Why Is It Difficult to Make Decisions?

Having difficulty making decisions can be a sign of depression.

Posted Aug 02, 2014

Many people agonize over decisions. Having difficulty making decisions can be a sign of depression. When one is in the throes of despair, there may be a pessimistic view of reasonable options and an inability to act.

My client, Cindy, talked herself out of a good friendship opportunity because she did not trust that the sentiments of the person reaching out were real. Her holdback/rebuff stemmed from low self-esteem, which is a symptom of depression.

Another client, Tom, was burned a few times during his career. He feared disappointment and rejection, so he delayed a new search. After being let go from a previous job, he was plagued with self-doubt and ruminative thoughts. The "can-do” attitude that had characterized his past subsided into a lack of motivation.

Indecision can also stem from anxiety. Fear of making the wrong decision and suffering consequences or remorse inhibits some people. Worry about making a mistake and feeling guilty, remiss, exposed, or ignorant is common. Sometimes, people are paralyzed by a fear of hurting or alienating another.

Hoarders, or those that cling to clutter, have trouble deciding to discard and then following through. A fear of being ill-prepared for the future plagues them. Discarding an object can be a challenge because the “What if I need it later?” thought takes hold. Obsessional traits may be operating.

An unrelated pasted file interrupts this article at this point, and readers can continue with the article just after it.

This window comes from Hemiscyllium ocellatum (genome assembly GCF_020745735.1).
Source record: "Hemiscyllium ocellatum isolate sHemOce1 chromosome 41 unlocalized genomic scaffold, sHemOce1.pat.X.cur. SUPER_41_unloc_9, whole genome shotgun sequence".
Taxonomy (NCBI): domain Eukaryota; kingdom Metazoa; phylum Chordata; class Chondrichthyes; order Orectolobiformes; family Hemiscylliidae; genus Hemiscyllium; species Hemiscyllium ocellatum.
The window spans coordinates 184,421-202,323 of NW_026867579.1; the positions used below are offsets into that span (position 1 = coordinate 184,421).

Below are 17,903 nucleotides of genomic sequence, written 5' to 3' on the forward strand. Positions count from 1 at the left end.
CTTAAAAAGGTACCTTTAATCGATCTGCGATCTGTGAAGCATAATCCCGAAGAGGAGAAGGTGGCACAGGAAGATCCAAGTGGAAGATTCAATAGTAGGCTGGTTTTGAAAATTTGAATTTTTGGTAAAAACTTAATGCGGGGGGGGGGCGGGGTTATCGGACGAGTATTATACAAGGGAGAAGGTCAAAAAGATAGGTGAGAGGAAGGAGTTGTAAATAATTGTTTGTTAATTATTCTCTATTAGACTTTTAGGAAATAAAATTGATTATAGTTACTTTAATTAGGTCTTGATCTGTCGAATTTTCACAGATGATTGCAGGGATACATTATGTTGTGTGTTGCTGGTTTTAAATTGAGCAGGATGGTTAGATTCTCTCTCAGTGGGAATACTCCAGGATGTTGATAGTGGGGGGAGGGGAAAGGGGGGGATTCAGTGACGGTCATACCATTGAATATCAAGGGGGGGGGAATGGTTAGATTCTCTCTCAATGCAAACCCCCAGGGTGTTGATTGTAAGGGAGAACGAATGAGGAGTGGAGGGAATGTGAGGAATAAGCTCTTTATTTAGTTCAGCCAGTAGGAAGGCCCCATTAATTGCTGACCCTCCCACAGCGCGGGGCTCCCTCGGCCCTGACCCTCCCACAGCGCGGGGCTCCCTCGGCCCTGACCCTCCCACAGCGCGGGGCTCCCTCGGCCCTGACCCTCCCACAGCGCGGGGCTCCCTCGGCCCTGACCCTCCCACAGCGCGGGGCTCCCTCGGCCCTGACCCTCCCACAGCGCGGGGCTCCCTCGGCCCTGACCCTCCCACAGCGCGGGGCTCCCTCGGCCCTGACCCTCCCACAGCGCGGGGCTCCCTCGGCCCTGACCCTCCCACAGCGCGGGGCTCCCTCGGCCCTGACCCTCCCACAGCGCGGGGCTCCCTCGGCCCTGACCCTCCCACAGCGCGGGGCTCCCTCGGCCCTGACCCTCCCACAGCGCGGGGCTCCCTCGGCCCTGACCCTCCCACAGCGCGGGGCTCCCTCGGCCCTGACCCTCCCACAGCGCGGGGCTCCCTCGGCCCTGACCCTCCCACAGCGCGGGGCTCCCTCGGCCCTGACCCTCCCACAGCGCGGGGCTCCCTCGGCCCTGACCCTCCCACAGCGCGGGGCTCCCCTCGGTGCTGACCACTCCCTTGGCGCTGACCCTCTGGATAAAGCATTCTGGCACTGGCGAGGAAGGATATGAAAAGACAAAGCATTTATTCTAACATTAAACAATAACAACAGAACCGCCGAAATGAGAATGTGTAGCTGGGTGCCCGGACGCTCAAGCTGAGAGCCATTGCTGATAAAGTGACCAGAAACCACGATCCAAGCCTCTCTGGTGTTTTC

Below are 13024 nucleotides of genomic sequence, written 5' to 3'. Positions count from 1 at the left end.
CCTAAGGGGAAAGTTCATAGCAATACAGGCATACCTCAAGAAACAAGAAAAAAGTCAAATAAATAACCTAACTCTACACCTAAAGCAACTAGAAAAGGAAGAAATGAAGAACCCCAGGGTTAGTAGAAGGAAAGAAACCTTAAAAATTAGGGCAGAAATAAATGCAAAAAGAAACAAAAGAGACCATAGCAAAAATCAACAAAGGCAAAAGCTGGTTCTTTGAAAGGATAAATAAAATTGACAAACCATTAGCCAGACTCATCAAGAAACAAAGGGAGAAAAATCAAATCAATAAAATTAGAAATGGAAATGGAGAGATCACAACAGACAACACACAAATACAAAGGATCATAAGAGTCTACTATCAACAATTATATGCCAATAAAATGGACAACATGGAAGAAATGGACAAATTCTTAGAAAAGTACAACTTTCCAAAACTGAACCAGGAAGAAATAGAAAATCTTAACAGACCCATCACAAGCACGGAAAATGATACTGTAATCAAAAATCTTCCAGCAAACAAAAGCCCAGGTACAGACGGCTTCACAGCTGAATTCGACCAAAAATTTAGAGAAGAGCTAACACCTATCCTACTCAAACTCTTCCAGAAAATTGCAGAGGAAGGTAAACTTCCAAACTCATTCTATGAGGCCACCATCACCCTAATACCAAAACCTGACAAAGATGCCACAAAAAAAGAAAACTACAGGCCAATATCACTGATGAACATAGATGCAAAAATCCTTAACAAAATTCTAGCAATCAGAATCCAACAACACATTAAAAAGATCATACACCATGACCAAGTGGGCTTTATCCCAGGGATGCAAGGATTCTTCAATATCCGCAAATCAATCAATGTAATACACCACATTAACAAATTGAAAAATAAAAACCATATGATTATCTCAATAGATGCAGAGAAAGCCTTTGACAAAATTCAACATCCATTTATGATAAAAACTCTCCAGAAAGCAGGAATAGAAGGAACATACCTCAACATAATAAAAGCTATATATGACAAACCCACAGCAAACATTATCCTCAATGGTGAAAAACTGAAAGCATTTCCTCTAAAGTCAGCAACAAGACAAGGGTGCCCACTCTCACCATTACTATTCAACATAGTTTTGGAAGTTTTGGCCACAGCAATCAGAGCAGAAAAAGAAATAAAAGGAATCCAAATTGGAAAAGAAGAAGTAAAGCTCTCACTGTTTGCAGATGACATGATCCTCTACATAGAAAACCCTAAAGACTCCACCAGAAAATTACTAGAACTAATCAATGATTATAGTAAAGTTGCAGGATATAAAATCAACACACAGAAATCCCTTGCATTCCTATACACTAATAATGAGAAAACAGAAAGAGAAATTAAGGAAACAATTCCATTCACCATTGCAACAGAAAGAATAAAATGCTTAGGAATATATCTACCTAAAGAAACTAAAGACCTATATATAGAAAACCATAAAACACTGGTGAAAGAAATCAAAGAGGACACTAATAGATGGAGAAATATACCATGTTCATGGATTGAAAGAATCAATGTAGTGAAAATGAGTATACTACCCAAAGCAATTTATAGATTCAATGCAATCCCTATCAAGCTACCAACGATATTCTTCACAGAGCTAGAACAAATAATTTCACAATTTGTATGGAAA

The first thing to do if you are having trouble with decisions is to see if you have an underlying depression. Helplessness, hopelessness, anhedonia (no pleasure), fatigue, or listlessness can skew your perception and prevent you from taking action or seeing clearly.

Leykin et al., in “Decision Making and Depressive Symptomatology,” found that cognitive behavioral therapy techniques helped with reclaiming decision-making capacity. “In assisting their clients with decisions, CBT practitioners encourage the use of tools such as Pros/Cons lists, examining several sides of the issue, and creatively generating options for action—all in the attempt to engage more thoughtful and productive decision-making (Beck 1995.)” CBT is also an effective treatment for many anxiety disorders.

Whether depression, anxiety, obsessional tendencies, or temporary untoward experience cause indecision and retreat, as always, insight is useful. Identifying the root of the problem leads to the proper help. Optimism, motivation, and the energy for action resurface when issues are understood or cleared away.